McDonnell Loses Sheriff Race to Former Deputy

By: 
Steve Propes

After over three decades in law enforcement, Jim McDonnell is leaving his chosen field, a decision made for him by voters in the most recent Los Angeles County election for L.A. County Sheriff.

As of November 30, the 59-year-old McDonnell had garnered 47.2 percent of the votes, whereas his opponent, retired Sheriff Lieutenant Alex Villanueva, 55, amassed 52.9 percent.

This was an almost complete turnaround from the results of the June primary, when McDonnell scored 47.6 percent of the votes and Alex Villanueva trailed with 33.5 percent, certainly a comfortable margin, but less than the 50 percent plus one needed for an outright victory.

The difference in the results between June and November might be from McDonnell’s reluctance to campaign, confirming his self-description as a lawman, not a politician. In fact, though he outpaced Villanueva in fundraising, there was a lack of TV advertising and mailers, as well as lawn signs and the like. In fact, McDonnell’s only spate of signs were on Park Estates lawns.

Until this election, no active L.A. County Sheriff has lost to a challenger in the 20th or 21st centuries. In fact, the only loss was by Sherman Block in 1994 to upstart challenger Lee Baca, who had been defeated by Block in the previous election. Block died shortly before his loss to Baca, though some deputies planned to vote for their late leader, hoping he’d win and force the Board of Supervisors to appoint a replacement.

It was the legacy left by Baca that caused major disruption in the department. When Baca resigned, his temporary replacement John Scott did not vie for the job and McDonnell entered the race, handily defeating Paul Tanaka, undersheriff to Baca. Both Baca and Tanaka were later convicted of obstruction of justice or lying in regard to abuses in the county jail.

It was in this void that McDonnell came over from the Long Beach Police Department, for whom he was chief from 2010 to 2014 when he resigned to run for sheriff. From 1981 to 2010, he rose through the LAPD ranks and was in the running for chief, prior to the appointment of Charlie Beck.

Raised in Boston, McDonnell referenced the “old stereotype, the Boston-Irish cop.” In fact, “my parents came from Ireland the year before I was born.” Graduating from St. Anselm College in Manchester, New Hampshire, McDonnell received a graduate degree from USC and joined the LAPD in 1981.

At first a Democrat, he noted to a radio interviewer, he grew up in a largely Democratic area. When he joined law enforcement, he turned Republican as that was the party favored by most in that profession, finally dropping any party affiliation as he was in law enforcement administration, which ideally is non-partisan.

Prior to his retirement in February 2018, Villanueva was watch commander at the Pico Rivera station. He was raised in Puerto Rico and now is a resident of Hacienda Heights. Even though running in a non-political race, some say that professed Democrat Villanueva was swept into office by the so-called blue wave, which displaced many Southern California Republican office-holders. Pro-Villanueva mailers and social media postings reinforced the notion that he would be the first Democratic sheriff in the county in 138 years.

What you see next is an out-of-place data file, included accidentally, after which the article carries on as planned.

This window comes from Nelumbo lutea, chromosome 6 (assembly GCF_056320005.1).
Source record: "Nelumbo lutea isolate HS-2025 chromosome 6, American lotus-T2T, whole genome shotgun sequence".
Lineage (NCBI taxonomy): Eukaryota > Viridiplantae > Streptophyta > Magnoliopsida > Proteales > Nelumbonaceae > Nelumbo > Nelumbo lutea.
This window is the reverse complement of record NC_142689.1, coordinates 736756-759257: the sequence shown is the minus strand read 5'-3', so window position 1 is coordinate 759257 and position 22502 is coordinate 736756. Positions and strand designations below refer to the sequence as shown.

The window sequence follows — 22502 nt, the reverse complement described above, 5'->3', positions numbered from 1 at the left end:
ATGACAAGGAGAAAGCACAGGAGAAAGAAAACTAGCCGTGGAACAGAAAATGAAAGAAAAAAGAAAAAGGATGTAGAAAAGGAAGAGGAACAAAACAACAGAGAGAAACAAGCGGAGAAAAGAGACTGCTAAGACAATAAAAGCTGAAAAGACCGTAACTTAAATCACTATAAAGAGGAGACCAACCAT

McDonnell countered sanctuary state policy and allowed ICE (U.S. Immigration and Customs Enforcement) to detain undocumented immigrant prisoners about to be released.

During the campaign, Villanueva said he would remove ICE agents from the jail system, which earned him an endorsement from an immigrants’ rights group. Villanueva’s plan would be to transfer inmates convicted of serious crimes directly to ICE in a secure courtyard near the jail.

Saying he hopes the department will not backtrack on reforms won from the deputy union, McDonnell has said he has made progress in reforming the jail system, though some problems have been uncovered, such as that of cliques within at least one sheriff station in Compton. Other so-called gangs have been alleged. McDonnell also questioned Villanueva’s administrative experience and thus his ability to take over a department of close to 10,000 deputies.

On Monday, Nov. 26, McDonnell conceded the election held 20 days earlier. Since that concession, the margin has grown wider. Before Villanueva’s first day as sheriff on Dec. 3, he promised to reassign or demote some higher ranked administrators who served under McDonnell.

In a statement, McDonnell said, “The honor of serving as the L.A. County Sheriff is one like no other in law enforcement. The sheriff will be immediately faced with a range of very complex issues that go to the heart of maintaining public safety and public trust.”

steve@beachcomber.news

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Comments

We the citizens of LB need to do what the county voters just did. Vote out the mayor, the city attorney and the corrupt LBPD chief and his yes-men staff. Let's clean house like the new sheriff just did. Today we taxpayers just lost $2.6 million on a retaliation lawsuit against the police department. What needs to happen or what do we have to do in order to get rid of these dirty cops that are giving away our hard-earned money? These corrupt cops don't care because we pay them over $100K a year while they give away our money. FIRE THE PD CHIEF or we'll vote you out.

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